Cattle graze on land that's been reclaimed after mining at Peabody Energy's Caballo mine in northeast Wyoming. (Dustin Bleizeffer/WyoFile)

Federal officials believe the world’s largest coal miner Peabody Energy may not meet its obligation to provide financial assurance of complete mine cleanup in three states, including Wyoming.

The Office of Surface Mining Reclamation and Enforcement on Wednesday sent “10 day notice” letters to mine reclamation management agencies in Wyoming, New Mexico and Colorado. Those state agencies must explain how they will address “possible violations” of reclamation bonding requirements by Peabody, a company that analysts say is on the verge of bankruptcy.

At question is whether Peabody qualifies to “self-bond” for the cost of mine reclamation. Self-bonding allows a surface mine operator to guarantee the cost of reclamation — eventually repairing the environmental disruption done by mining operations — with its own assets instead of providing the necessary funds upfront.

Peabody is the third major coal operator in Wyoming to come under federal scrutiny for its self-bonding status in recent months. OSMRE sent similar 10 day notice letters to the Wyoming Department of Environmental Quality regarding self-bonding by Arch Coal and Alpha Natural Resources. Wyoming DEQ submitted its response regarding Alpha on Friday claiming the operator is in compliance, while also admitting to “systemic problems” with the self-bonding program.

“It’s time to acknowledge this is a national issue, and Interior needs to step up and be more active on this and play more of an oversight role,” WildEarth Guardians climate and energy program director Jeremy Nichols said.  

WildEarth Guardians filed a citizen’s complaint to OSMRE on Feb. 8 regarding Peabody Energy’s qualification for self-bonding, asserting “Peabody claims that these states have continued to determine that the company qualifies for self-bonding, even though it clearly does not.”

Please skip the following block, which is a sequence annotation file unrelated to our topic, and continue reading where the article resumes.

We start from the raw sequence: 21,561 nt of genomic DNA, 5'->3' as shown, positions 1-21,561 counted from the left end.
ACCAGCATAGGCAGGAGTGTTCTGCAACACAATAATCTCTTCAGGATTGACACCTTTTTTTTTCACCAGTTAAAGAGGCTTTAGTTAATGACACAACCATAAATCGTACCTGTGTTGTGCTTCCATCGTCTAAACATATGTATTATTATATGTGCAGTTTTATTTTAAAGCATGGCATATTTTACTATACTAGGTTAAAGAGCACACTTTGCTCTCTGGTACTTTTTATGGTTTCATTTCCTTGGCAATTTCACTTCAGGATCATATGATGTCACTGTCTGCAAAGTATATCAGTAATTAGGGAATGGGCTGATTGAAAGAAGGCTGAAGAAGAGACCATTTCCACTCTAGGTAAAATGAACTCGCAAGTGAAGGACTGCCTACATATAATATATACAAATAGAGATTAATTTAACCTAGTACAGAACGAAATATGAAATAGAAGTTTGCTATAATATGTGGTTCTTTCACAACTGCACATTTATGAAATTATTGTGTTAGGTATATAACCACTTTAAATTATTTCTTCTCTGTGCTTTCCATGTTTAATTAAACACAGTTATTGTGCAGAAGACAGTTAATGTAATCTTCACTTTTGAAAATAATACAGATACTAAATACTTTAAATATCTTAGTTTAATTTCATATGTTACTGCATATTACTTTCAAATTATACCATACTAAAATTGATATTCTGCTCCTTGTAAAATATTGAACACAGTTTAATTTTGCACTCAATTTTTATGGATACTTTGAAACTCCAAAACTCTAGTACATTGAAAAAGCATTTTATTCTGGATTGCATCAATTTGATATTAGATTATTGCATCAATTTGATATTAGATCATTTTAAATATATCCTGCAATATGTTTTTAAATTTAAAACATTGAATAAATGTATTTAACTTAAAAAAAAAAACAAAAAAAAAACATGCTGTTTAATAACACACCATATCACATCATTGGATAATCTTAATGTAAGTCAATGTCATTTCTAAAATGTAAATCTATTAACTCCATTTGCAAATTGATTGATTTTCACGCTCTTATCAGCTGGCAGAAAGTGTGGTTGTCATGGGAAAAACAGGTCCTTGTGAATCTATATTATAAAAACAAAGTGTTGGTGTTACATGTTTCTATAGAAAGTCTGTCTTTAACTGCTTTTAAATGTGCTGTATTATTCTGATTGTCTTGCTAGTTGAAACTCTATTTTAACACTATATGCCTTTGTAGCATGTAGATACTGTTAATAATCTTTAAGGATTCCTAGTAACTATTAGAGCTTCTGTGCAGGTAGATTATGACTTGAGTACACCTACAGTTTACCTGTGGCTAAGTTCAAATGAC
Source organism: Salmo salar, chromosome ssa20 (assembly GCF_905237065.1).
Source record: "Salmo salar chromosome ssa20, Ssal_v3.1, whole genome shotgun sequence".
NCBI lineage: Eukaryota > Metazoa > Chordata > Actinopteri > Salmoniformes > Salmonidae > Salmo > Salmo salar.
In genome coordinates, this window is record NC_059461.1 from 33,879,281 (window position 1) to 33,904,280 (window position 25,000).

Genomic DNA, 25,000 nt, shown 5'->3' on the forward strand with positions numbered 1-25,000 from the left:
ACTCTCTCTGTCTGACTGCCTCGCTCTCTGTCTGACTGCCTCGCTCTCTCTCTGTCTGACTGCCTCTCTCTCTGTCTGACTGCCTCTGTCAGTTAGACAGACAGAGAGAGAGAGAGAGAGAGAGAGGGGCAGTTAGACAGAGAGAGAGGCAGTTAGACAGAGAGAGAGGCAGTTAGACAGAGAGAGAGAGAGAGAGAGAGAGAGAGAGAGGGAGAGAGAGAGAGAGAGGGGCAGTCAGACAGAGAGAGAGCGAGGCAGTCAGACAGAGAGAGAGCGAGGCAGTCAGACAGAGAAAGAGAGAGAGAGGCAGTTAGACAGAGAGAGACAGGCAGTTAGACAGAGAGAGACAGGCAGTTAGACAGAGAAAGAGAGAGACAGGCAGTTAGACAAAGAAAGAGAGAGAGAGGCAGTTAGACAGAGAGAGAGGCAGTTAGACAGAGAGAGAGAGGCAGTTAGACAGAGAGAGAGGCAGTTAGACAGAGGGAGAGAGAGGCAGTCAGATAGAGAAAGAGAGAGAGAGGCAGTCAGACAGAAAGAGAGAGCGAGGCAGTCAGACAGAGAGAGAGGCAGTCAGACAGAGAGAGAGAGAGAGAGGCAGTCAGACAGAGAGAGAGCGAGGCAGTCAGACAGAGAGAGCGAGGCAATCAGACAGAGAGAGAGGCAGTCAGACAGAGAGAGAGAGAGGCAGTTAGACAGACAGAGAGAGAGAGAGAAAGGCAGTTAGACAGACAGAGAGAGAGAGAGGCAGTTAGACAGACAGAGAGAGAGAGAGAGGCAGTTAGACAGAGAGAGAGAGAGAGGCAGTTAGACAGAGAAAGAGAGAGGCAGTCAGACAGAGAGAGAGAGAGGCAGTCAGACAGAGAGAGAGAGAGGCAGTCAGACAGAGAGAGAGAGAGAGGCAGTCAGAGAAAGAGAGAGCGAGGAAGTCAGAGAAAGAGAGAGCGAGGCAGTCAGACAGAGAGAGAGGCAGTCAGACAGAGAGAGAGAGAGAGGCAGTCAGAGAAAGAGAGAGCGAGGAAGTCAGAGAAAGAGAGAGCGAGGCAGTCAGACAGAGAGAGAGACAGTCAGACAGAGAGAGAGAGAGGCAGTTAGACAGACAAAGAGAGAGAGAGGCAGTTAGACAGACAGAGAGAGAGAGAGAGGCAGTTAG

Peabody’s mine reclamation bond obligation in Wyoming is $790 million. A total $1.1 billion is needed to comply in all three states. Arch Coal’s mine reclamation bond obligation in Wyoming is $485 million, and Alpha’s is $411 million. Arch and Alpha are already reorganizing under bankruptcy.

“At the heart of the issue here is reclamation,” said Nichols, “and we hope it impresses upon Peabody they get busy on reclamation.”

“This is serious,” Nichols continued. “They [OSMRE] understand there is a problem here and things are not looking better for Peabody. It’s an opportunity to set things straight before they file bankruptcy.”

Read the citizen’s complaint filed by WildEarth Guardians:


Ready the OSMRE’s 10 day notice letter to Wyoming DEQ regarding Peabody Energy:

Dustin Bleizeffer is a Report for America Corps member covering energy and climate at WyoFile. He has worked as a coal miner, an oilfield mechanic, and for 25 years as a statewide reporter and editor primarily...

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  1. Who are the dopes who made “self-bonding” legal?

    Reminds me of Colorado in the 1960s-70s when the wood products industry was allow to “harvest” by clear-cutting, go bankrupt and never clean up the site.

    It’s the same old game played by these natural resources industries: extract the resources and leave the taxpayers to clean up their messes.

  2. This long-winded Ten Day Notice from the Office of Surface Mining is surreal. OSM cannot cause the Wyoming DEQ to extract new collateral from Peabody or improve Peabody’s debt-to-asset ratio or credit ratings. The coal companies are losing market and declining in value, due largely to uncertainties in the electric power business caused by Wild Earth Guardians and their allies. Peabody is no exception.

    So, should DEQ order Peabody to stop mining coal? Is that what Wild Earth Guardians and OSM want, to shut down the mines? Without ongoing operating revenues, Peabody will have no money; who then is going to reclaim the mined land? Peabody would be forced into Chapter 11 bankruptcy and would have every incentive to try to escape its reclamation obligations as unsecured obligations. Wyoming DEQ is trying to work with these companies in or out of bankruptcy court to keep the reclamation process going.

    Peabody cannot go out and find insurance companies to sell reclamation bonds. That ship has sailed. The time to require secondary collateral to secure companies’ self-bonding is gone.

    Meanwhile, as I have written before, the legislature better save the AML money for reclamation of abandoned mine lands.